Even Friends of the Earth Comes Out Against Cap and Trade

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Green, Macroeconomics

In a new report called “A Dangerous Obsession”, Friends of the Earth claims that the Cap and Trade system in Europe fails to limit carbon emissions and risks creating a speculative bubble similar to the sub prime bubble in a Telegraph newspaper report. The environmental charity, strong supporters of carbon reductions wants cap and trade to be replaced by direct taxation and legislation saying all the system does is enrich traders and does not drive carbon reductions. If the USA adopts a similar scheme, it will grow from the current $90bn market into a $3.1 trillion one over the next decade. As we have reported previously, the permits were largely given out free to polluters giving them no incentive to reduce carbon emissions. Where polluters have needed more, they have simply sold them to the developing world, mostly China. When the Chinese bring renewable energy sources on line such as wind power, this results in a a European subsidy for Chinese wind-farm developers and a significant transfer of wealth.

In a separate article, the US Government Accountability Office (GAO) commenting on the European model concluded that “carbon offsets . . . may not be a reliable long-term approach to climate change mitigation. Whether the system is effective is only part of the problem, may be an even bigger problem is that Friends of the Earth are not alone in worrying we could be creating a hugely complex speculative bubble which will benefit banks, traders and financial institutions but not the wider public. Their enthusiasm can be seen by the numbers, according to the Center for Public Integrity’s analysis of Senate disclosure forms. Banks and other financial groups had about 130 climate lobbyists in Washington by last year. Goldman Sachs is said to have largely designed the US system on their own, and guess who’s going to be one of the principal market makers designing derivatives products of ever greater complexity?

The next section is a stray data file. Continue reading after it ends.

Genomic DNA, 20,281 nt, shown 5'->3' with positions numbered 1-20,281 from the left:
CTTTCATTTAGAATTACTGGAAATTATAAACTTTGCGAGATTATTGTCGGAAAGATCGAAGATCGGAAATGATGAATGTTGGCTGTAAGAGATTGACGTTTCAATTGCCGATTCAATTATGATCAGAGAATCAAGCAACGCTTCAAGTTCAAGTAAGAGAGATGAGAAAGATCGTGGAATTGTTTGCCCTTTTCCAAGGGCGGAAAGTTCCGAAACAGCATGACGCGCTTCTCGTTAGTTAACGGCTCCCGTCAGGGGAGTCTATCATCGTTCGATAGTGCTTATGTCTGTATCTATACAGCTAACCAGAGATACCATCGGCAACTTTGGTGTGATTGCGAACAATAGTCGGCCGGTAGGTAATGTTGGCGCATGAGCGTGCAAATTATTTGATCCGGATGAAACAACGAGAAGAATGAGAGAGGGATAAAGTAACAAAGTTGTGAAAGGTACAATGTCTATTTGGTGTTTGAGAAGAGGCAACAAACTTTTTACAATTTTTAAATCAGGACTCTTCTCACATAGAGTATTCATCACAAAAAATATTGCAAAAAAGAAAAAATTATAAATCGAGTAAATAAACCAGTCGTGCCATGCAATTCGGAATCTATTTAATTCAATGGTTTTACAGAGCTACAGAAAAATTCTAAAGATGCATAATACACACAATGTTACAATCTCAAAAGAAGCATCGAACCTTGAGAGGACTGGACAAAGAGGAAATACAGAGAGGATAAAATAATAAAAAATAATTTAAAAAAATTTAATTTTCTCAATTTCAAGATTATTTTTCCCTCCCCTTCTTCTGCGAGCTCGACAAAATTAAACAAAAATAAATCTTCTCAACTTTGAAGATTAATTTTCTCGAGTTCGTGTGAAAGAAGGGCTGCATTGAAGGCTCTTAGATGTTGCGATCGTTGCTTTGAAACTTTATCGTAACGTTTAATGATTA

I can’t pretend I am a fully paid up member of Friends of the Earth. I sympathize with many of their views in terms of protecting the environment but feel the objections to development and progress among some of their supporters is at odds with the lessons of history. However on this score we do appear to be in agreement, Cap and Trade, at least our experience in Europe, has been a dismal, expensive failure and is likely to become a lot more expensive before politicians are willing to admit they got it wrong.

–Stuart Burns

Comments (4)

  1. RCJ says:

    This cap and trade legislation spells economic disaster for the US. It creates a market rife with opportunity for manipulation and corruption. it also raises our energy costs exponentially and will cause companies to ship jobs overseas. Write your Congressmen and voice opposition t0 cap and trade at http://tiny.cc/H2nlj.

  2. PJL says:

    Our experience with cap and trade in the United States, however, has been very successful. Nitrous oxide and sulfur dioxide were reduced much more quickly and inexpensively than anyone projected as a result of the Clean Air Act of 1990.

    Also, to the cost argument, independent analyses from the non-partisan Congressional Budget Office, the Energy Information Administration, and the Environmental Protection Agency all separately determined the cost to US citizens would be about three or four dollars per month.

    CBO: http://energycommerce.house.gov/Press_111/20090620/cbowaxmanmarkey.pdf

    EIA: http://energycommerce.house.gov/Press_111/20090804/eia.aces.factsheet.pdf

    We’ve learned from the mistakes of Europe, and we do not have noncomplying countries within the US. Tell your Senator to support carbon-capping legislation!

  3. admin says:

    It’s true to say that the sulfur dioxide program worked in the US but once scaled for carbon, has been ineffective in Europe.

    I don’t believe either of those two studies cited actually account for the impact of cap and trade on GDP. But please clarify if I am wrong.

    With 10%+ unemployment, an expected “jobless recovery”, massive taxes in the form of pending health care legislation, among others, I’d argue exactly the opposite. More oppressive regulations will stifle innovation and more important, job creation.


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